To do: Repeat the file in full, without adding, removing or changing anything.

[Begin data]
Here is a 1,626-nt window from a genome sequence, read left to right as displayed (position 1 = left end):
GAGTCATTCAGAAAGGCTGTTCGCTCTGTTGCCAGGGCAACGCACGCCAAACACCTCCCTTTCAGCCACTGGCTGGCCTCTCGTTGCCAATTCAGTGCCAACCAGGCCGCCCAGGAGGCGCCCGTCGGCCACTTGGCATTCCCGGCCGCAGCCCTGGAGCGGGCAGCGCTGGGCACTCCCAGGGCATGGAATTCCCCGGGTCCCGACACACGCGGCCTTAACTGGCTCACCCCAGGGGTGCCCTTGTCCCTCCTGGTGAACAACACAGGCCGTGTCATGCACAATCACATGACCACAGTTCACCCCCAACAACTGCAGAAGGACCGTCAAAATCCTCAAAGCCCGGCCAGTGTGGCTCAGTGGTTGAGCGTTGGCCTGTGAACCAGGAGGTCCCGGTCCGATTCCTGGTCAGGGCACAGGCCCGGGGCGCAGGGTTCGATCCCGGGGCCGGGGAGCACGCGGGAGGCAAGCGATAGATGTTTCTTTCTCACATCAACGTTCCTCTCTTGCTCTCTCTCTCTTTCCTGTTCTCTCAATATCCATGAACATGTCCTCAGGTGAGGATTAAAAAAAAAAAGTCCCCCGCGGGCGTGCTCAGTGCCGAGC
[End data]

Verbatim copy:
Here is a 1,626-nt window from a genome sequence, read left to right as displayed (position 1 = left end):
GAGTCATTCAGAAAGGCTGTTCGCTCTGTTGCCAGGGCAACGCACGCCAAACACCTCCCTTTCAGCCACTGGCTGGCCTCTCGTTGCCAATTCAGTGCCAACCAGGCCGCCCAGGAGGCGCCCGTCGGCCACTTGGCATTCCCGGCCGCAGCCCTGGAGCGGGCAGCGCTGGGCACTCCCAGGGCATGGAATTCCCCGGGTCCCGACACACGCGGCCTTAACTGGCTCACCCCAGGGGTGCCCTTGTCCCTCCTGGTGAACAACACAGGCCGTGTCATGCACAATCACATGACCACAGTTCACCCCCAACAACTGCAGAAGGACCGTCAAAATCCTCAAAGCCCGGCCAGTGTGGCTCAGTGGTTGAGCGTTGGCCTGTGAACCAGGAGGTCCCGGTCCGATTCCTGGTCAGGGCACAGGCCCGGGGCGCAGGGTTCGATCCCGGGGCCGGGGAGCACGCGGGAGGCAAGCGATAGATGTTTCTTTCTCACATCAACGTTCCTCTCTTGCTCTCTCTCTCTTTCCTGTTCTCTCAATATCCATGAACATGTCCTCAGGTGAGGATTAAAAAAAAAAAGTCCCCCGCGGGCGTGCTCAGTGCCGAGC